In the febrile sequence that follows, McGrath stumbles through a series of terrifying set pieces from Cordova’s different films, turning his thwarted investigation into a carnivalesque horror-show. After proceeded through a proscenium of different artificial landscapes, McGrath escapes to the property’s forest by discovering a system of subterranean passages beneath the house, all running out to a tree-encircled clearing in the woods around a dilapidated, Satantic-looking set of stones. McGrath imagines a young Ashley unintentionally following this servant’s pathway and de facto “secret tunnel” out to this heathen site and seeing a ritualistic murder. For McGrath, the home’s hidden labor infrastructure — one that hides the “work” of servants from the manicured domestic scene — is immediately associated with systemic, invisible violence and the destruction of “disposable” bodies. Cordova is in this sense truly vampiric, an aristocratic sensibility preying on the bodies of the lower classes.
Though the more sinister elements of the Cordova story are never confirmed and, in fact, are in the end attributed to fear-induced flights of fancy on McGrath’s part, the fact of the dark fantasy is itself telling. McGrath’s perception meaningfully correlates with a similar construction in Cormac McCarthy’s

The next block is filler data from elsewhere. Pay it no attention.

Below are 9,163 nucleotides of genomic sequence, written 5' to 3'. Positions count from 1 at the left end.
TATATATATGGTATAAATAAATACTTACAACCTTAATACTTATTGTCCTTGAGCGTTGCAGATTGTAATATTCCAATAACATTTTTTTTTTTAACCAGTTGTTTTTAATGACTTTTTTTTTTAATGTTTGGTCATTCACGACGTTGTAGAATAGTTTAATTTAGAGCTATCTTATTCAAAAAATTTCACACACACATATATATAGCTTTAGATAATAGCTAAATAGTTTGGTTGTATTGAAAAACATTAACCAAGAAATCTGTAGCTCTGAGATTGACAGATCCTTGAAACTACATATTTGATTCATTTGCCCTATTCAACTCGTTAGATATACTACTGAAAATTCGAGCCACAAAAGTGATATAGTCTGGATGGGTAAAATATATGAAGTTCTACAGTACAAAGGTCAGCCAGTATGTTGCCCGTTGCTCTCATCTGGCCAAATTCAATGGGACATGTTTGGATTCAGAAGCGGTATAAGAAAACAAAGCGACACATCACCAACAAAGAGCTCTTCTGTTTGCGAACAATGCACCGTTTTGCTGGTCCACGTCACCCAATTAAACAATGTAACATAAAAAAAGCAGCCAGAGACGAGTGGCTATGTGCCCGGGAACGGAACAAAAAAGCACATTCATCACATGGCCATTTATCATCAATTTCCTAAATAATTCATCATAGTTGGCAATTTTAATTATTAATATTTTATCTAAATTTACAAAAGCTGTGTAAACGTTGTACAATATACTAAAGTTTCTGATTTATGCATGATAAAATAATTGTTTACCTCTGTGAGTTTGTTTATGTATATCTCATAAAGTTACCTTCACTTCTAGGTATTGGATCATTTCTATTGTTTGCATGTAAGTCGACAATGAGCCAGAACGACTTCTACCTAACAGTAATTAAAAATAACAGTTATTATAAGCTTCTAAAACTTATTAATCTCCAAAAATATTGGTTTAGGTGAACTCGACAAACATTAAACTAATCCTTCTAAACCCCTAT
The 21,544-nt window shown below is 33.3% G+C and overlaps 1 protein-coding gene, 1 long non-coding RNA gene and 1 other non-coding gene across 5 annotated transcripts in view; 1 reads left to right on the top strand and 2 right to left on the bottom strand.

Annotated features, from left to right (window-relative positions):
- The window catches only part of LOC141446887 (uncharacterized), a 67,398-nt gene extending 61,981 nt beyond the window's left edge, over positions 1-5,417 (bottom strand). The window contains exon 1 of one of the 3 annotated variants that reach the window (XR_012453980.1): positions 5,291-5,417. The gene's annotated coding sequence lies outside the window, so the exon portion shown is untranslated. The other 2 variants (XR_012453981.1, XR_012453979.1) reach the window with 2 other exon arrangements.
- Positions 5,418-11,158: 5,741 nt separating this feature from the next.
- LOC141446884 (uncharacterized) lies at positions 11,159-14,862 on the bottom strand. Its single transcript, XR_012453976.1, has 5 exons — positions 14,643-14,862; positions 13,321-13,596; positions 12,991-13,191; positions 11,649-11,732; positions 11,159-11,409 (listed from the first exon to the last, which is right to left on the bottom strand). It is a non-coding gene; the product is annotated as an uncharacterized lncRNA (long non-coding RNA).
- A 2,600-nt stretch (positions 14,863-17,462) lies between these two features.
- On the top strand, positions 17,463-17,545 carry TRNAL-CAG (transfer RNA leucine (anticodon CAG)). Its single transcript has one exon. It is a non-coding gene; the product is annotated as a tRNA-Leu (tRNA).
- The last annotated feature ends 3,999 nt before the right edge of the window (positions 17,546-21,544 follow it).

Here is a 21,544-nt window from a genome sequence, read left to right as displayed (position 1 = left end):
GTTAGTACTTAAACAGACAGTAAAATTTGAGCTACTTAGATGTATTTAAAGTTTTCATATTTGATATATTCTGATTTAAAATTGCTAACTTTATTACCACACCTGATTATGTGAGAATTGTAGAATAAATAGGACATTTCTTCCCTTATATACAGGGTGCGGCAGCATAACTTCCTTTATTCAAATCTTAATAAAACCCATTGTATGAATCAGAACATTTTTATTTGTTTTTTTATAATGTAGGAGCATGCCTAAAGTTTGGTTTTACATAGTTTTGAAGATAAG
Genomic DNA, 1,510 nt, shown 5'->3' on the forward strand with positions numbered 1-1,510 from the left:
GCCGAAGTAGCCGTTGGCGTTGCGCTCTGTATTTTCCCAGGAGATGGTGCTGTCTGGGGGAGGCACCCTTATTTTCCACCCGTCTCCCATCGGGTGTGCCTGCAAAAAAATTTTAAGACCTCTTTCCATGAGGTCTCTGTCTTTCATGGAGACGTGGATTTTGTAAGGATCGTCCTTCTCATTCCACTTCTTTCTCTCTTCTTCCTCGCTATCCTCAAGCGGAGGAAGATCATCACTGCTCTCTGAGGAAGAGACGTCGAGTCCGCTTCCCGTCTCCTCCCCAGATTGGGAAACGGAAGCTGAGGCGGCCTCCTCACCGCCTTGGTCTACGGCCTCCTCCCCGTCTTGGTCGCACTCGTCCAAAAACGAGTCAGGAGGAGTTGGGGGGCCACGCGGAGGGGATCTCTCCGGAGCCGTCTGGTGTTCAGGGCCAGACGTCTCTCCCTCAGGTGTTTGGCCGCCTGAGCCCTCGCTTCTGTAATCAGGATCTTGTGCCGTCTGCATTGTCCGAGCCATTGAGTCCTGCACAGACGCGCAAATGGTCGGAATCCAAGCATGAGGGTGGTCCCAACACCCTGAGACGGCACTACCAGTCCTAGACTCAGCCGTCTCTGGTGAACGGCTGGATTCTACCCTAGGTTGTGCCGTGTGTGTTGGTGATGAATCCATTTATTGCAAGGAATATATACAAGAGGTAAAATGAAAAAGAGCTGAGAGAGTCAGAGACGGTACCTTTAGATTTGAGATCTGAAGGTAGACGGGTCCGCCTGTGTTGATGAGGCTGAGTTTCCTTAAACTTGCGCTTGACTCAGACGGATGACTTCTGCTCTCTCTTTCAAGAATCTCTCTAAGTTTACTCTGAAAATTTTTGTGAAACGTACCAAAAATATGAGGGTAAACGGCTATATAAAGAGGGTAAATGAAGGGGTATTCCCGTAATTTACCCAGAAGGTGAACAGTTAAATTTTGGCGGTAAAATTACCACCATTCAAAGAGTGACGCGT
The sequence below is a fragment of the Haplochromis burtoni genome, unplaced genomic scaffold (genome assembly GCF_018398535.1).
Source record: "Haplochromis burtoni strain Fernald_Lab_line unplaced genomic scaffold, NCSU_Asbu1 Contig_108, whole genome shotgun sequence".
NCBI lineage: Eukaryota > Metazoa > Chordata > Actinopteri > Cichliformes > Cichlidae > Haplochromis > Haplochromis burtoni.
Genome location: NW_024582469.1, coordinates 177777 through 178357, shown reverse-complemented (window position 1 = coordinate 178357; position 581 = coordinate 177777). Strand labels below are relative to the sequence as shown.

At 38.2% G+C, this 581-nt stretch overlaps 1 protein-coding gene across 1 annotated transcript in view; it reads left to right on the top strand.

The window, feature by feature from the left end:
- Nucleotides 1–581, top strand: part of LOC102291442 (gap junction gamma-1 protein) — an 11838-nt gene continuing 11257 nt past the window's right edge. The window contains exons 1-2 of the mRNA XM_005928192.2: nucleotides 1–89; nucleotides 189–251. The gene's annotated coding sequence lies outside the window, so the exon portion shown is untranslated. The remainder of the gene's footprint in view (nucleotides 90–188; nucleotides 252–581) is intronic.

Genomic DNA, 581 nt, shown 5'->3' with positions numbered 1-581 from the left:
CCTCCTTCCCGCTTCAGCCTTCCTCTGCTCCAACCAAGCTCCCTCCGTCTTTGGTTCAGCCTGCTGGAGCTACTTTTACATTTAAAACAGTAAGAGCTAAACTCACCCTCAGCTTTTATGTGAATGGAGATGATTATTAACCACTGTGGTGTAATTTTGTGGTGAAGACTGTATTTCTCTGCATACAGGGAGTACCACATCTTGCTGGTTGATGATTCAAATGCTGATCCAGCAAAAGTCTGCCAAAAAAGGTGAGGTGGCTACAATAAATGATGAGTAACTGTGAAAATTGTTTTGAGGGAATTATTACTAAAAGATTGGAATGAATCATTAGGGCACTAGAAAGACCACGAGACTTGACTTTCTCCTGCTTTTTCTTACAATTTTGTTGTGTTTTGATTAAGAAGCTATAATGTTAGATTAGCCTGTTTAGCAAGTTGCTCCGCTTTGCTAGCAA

The Road (2006) as well as John Hillcoat’s film adaptation of the novel (2009). In the course of their travels through the novel’s post-apocalyptic environment, the Man and the Boy come across a Southern-style plantation home. Starving and desperate for supplies, the two hide from sight and try to assess whether the home is occupied or not before they consider approaching it.
While they survey the house, the Man considers the long-suppressed legacy of violence and racial oppression the home communicates architecturally; delirious from dehydration and starvation, the man’s thoughts stray to the days of slavery, where countless bodies would have been processed through the estate across decades of oppression. Submitting to the desperation of severe hunger, the Man finally decides to hazard approaching the home, this in spite of the Boy’s persistent and fearful protests. As they near the property, the two see bloodied cattle-hooks and ominous outdoor coal stoves about the yard.